Alton Estate

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Alton Estate in Roehampton, London 2008

The Alton Estate is a large council estate situated in Roehampton, southwest London. One of the largest council estates (public housing) in the UK, it occupies an extensive area of land west of Roehampton village and runs between the Roehampton Lane through-road and Richmond Park Golf Courses.

Designed by a London County Council design team led by Rosemary Stjernstedt, the estate is renowned for its mix of low and high-rise modernist architecture consisting of Alton East (1958) styled a subtle Scandinavian-influenced vernacular and its slightly later counterpart: Alton West (1959).[1] At Highcliffe Drive on Alton West the LCC essentially retained the Georgian landscape and placed within it five ultra-modern slab blocks: Binley, Winchfield, Dunbridge, Charcot and Denmead Houses (all grade II* listed buildings), inspired by Le Corbusier's Unite d'Habitation.

Overall, the estate, which celebrated its 50th Anniversary in 2009, has over 13,000 residents, making it one of the largest in the United Kingdom. The architecture is mainly split between brutalist architecture and its Scandinavian-inspired counterpart.

Planning for redevelopment of the area is currently under way by Wandsworth Council.[2]

Alton East[edit]

The Alton East Estate consists of slab blocks, point blocks and low-level housing. The design "represents a desire by some architects to formulate a British version of modernism that was more sensitive to context and referenced a traditional vernacular."[3]

Alton West[edit]

The Corbusier-inspired "slab" blocks of the Highcliffe neighbourhood in the Alton West estate, Roehampton, London, "floating" within the Georgian landscape.

At the time of its completion in 1958, Alton West was considered by many British architects to be the crowning glory of post-World War II social housing.[4]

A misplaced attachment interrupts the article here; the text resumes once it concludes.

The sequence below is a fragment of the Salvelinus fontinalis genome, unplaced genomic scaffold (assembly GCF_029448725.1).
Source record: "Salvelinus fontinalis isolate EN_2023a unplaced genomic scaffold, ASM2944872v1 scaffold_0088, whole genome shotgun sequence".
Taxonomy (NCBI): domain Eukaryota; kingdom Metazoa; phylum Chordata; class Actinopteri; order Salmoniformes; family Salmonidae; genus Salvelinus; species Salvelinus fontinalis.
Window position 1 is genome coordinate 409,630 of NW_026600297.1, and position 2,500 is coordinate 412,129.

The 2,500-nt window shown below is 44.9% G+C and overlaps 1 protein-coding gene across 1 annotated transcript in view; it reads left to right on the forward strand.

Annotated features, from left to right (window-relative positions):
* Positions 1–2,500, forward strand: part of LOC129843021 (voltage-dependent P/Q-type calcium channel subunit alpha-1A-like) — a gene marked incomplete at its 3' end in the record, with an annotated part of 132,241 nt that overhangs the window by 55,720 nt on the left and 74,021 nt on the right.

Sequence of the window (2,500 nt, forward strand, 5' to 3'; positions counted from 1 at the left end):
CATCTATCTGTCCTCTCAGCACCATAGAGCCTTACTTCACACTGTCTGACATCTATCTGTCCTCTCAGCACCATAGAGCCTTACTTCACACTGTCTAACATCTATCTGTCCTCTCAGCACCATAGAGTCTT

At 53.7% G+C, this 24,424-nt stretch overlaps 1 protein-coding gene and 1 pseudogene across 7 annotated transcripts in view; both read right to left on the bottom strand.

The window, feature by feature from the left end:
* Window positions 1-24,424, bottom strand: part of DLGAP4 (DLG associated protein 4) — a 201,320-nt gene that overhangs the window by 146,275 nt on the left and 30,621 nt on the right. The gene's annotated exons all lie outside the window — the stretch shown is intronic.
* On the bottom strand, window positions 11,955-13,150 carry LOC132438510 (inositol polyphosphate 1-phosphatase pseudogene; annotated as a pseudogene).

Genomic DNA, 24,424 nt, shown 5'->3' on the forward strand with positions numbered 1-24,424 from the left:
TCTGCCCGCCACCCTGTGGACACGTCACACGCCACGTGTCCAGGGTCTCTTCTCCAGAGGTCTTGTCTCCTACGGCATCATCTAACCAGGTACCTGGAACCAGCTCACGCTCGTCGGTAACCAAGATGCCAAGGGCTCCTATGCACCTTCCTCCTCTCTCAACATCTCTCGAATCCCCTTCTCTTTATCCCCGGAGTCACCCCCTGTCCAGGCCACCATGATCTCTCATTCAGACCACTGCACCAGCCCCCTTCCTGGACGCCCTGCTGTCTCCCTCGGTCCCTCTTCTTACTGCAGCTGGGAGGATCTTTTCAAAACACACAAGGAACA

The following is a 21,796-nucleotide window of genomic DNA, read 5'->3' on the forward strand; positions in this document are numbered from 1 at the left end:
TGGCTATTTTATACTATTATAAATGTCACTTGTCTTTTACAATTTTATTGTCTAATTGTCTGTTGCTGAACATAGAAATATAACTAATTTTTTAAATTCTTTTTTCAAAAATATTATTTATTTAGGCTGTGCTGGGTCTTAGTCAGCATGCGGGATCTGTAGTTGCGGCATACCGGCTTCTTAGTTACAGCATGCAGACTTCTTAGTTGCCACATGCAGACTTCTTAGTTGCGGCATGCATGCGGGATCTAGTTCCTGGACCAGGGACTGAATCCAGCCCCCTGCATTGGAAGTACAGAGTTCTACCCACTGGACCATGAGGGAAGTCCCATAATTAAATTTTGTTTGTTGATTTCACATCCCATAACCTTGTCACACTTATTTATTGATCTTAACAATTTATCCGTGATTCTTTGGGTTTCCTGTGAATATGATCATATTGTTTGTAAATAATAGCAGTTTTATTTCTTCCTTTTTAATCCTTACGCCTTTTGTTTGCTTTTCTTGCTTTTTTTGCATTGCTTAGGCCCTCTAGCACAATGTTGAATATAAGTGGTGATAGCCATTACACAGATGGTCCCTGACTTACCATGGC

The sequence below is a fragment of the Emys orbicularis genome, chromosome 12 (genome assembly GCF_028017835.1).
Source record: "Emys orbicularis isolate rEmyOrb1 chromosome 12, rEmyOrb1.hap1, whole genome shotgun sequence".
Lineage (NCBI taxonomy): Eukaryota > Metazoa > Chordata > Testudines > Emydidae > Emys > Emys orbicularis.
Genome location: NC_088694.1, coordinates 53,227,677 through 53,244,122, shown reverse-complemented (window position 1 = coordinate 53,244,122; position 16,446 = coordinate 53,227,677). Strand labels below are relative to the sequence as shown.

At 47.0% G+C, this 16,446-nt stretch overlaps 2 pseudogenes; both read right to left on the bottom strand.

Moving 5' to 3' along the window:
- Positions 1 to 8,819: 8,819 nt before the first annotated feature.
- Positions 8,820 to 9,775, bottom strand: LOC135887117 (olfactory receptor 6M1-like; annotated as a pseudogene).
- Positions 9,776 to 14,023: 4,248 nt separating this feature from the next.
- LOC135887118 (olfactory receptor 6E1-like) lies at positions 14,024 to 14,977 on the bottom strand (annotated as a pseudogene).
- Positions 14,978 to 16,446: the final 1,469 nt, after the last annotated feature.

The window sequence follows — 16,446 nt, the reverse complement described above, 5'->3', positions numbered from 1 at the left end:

What made Alton West so special at the time was its response to its setting. Built on a large expanse of parkland on the edge of Richmond Park, Alton West was a direct translation of Le Corbusier's idea of the Ville Radieuse or park city, sets of "point" and "slab" blocks being surrounded by the beauty of Richmond Park below.

On this natural landscape at Alton West stood a number of different housing configurations: 12-storey "point" blocks with four flats per floor; terraces of low-rise maisonettes and cottages; and, perhaps most famously, five 11-storey "slab" blocks, heavily influenced by the Unité d'Habitation by Le Corbusier, completed in 1952.

Notable buildings and establishments[edit]

Grade II* listed Robert Clatworthy sculpture, Bull

Roehampton has a rich history and, now, to a certain extent so does the Alton Estate itself. Within the locale of the footprint occupied by the estate there are several notable buildings and establishments

  • The Cornerstone – (Roehampton Parish Great Hall – also serves as a community centre providing social facilities for locals)
  • The Highcliffe – (Perhaps the Alton's most famous landmarks: 5 Grade II* Listed tower buildings, developed as part of the Narrow-Fronted Maisonette concept of the 1950s inspired by Le Corbusier)
  • Maryfield Convent – (An order called The Poor Servants of the Mother of God)
  • Mount Clare – (A smaller campus which is part of Roehampton University centered around an eponymous manor house)
  • Parkstead House – (A stately home with a long and varied history which now forms a main campus of Roehampton University)
  • Clanfield House is one of eight red brick blocks of maisonettes built during the 1950s, on the east section of the Estate. It is an example of early attempts to create urban utopian communities, particularly in the use of allotments in front of Clanfield House.


Bus routes 72, 85 and 265 serve the Alton Estate. The nearest railway stations are Putney and Barnes, both to the north.

See also[edit]


  1. ^ Open University,
  2. ^ Alton area masterplan Archived 2015-06-02 at the Wayback Machine, Wandsworth London Borough Council. Retrieved: 17 October 2015
  3. ^ Modern Architecture London, Archived 2014-08-09 at the Wayback Machine
  4. ^ Harwood, Elain (2003). England: a Guide to Post-War Listed Buildings (rev. ed.). London: Batsford. ISBN 0-7134-8818-2.

External links[edit]

Media related to Alton Estate, Roehampton at Wikimedia Commons

Coordinates: 51°27′00″N 0°14′42″W / 51.450°N 0.245°W / 51.450; -0.245